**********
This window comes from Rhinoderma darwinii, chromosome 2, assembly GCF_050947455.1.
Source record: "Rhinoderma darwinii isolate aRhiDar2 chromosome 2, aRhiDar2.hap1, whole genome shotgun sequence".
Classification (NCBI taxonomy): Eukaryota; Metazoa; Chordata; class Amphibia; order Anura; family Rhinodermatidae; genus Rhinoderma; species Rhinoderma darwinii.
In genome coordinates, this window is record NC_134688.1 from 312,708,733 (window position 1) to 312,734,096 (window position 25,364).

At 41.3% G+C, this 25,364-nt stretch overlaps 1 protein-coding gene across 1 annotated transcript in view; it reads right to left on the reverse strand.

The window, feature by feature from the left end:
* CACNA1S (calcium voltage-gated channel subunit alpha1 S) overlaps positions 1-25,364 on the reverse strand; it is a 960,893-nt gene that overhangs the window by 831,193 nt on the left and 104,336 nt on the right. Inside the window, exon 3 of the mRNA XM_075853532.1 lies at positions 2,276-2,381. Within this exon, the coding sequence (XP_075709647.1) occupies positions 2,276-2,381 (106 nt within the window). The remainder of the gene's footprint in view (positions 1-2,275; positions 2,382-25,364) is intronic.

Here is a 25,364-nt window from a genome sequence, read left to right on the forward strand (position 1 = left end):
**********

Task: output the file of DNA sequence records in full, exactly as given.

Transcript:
This window comes from Rhinoderma darwinii, chromosome 2, assembly GCF_050947455.1.
Source record: "Rhinoderma darwinii isolate aRhiDar2 chromosome 2, aRhiDar2.hap1, whole genome shotgun sequence".
Classification (NCBI taxonomy): Eukaryota; Metazoa; Chordata; class Amphibia; order Anura; family Rhinodermatidae; genus Rhinoderma; species Rhinoderma darwinii.
In genome coordinates, this window is record NC_134688.1 from 312,708,733 (window position 1) to 312,734,096 (window position 25,364).

At 41.3% G+C, this 25,364-nt stretch overlaps 1 protein-coding gene across 1 annotated transcript in view; it reads right to left on the reverse strand.

The window, feature by feature from the left end:
* CACNA1S (calcium voltage-gated channel subunit alpha1 S) overlaps positions 1-25,364 on the reverse strand; it is a 960,893-nt gene that overhangs the window by 831,193 nt on the left and 104,336 nt on the right. Inside the window, exon 3 of the mRNA XM_075853532.1 lies at positions 2,276-2,381. Within this exon, the coding sequence (XP_075709647.1) occupies positions 2,276-2,381 (106 nt within the window). The remainder of the gene's footprint in view (positions 1-2,275; positions 2,382-25,364) is intronic.

Here is a 25,364-nt window from a genome sequence, read left to right on the forward strand (position 1 = left end):